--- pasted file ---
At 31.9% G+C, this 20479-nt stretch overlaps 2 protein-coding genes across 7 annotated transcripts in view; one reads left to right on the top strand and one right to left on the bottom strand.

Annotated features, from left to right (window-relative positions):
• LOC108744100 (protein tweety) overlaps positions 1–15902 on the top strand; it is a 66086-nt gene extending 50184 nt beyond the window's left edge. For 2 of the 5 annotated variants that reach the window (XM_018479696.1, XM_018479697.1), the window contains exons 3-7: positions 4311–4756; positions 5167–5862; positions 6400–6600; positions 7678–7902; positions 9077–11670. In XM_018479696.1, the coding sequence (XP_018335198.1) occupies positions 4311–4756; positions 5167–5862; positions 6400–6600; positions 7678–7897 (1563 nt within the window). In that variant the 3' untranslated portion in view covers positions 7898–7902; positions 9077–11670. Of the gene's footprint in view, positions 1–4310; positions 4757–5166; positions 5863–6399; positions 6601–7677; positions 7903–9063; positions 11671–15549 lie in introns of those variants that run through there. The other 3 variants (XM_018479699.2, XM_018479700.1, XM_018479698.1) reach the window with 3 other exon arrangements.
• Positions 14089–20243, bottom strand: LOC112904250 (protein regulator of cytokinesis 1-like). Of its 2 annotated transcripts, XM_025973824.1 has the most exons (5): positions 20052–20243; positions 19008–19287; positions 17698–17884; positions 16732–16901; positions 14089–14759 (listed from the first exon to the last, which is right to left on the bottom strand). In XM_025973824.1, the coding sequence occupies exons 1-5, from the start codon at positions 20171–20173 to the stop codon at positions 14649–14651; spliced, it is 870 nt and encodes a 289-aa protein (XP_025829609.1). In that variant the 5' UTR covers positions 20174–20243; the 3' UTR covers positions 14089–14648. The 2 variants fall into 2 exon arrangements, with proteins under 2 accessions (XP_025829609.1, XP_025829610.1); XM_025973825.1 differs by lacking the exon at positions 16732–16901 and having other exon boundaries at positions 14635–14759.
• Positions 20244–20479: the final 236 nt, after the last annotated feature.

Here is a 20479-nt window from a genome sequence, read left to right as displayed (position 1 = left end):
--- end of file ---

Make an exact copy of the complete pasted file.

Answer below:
At 31.9% G+C, this 20479-nt stretch overlaps 2 protein-coding genes across 7 annotated transcripts in view; one reads left to right on the top strand and one right to left on the bottom strand.

Annotated features, from left to right (window-relative positions):
• LOC108744100 (protein tweety) overlaps positions 1–15902 on the top strand; it is a 66086-nt gene extending 50184 nt beyond the window's left edge. For 2 of the 5 annotated variants that reach the window (XM_018479696.1, XM_018479697.1), the window contains exons 3-7: positions 4311–4756; positions 5167–5862; positions 6400–6600; positions 7678–7902; positions 9077–11670. In XM_018479696.1, the coding sequence (XP_018335198.1) occupies positions 4311–4756; positions 5167–5862; positions 6400–6600; positions 7678–7897 (1563 nt within the window). In that variant the 3' untranslated portion in view covers positions 7898–7902; positions 9077–11670. Of the gene's footprint in view, positions 1–4310; positions 4757–5166; positions 5863–6399; positions 6601–7677; positions 7903–9063; positions 11671–15549 lie in introns of those variants that run through there. The other 3 variants (XM_018479699.2, XM_018479700.1, XM_018479698.1) reach the window with 3 other exon arrangements.
• Positions 14089–20243, bottom strand: LOC112904250 (protein regulator of cytokinesis 1-like). Of its 2 annotated transcripts, XM_025973824.1 has the most exons (5): positions 20052–20243; positions 19008–19287; positions 17698–17884; positions 16732–16901; positions 14089–14759 (listed from the first exon to the last, which is right to left on the bottom strand). In XM_025973824.1, the coding sequence occupies exons 1-5, from the start codon at positions 20171–20173 to the stop codon at positions 14649–14651; spliced, it is 870 nt and encodes a 289-aa protein (XP_025829609.1). In that variant the 5' UTR covers positions 20174–20243; the 3' UTR covers positions 14089–14648. The 2 variants fall into 2 exon arrangements, with proteins under 2 accessions (XP_025829609.1, XP_025829610.1); XM_025973825.1 differs by lacking the exon at positions 16732–16901 and having other exon boundaries at positions 14635–14759.
• Positions 20244–20479: the final 236 nt, after the last annotated feature.

Here is a 20479-nt window from a genome sequence, read left to right as displayed (position 1 = left end):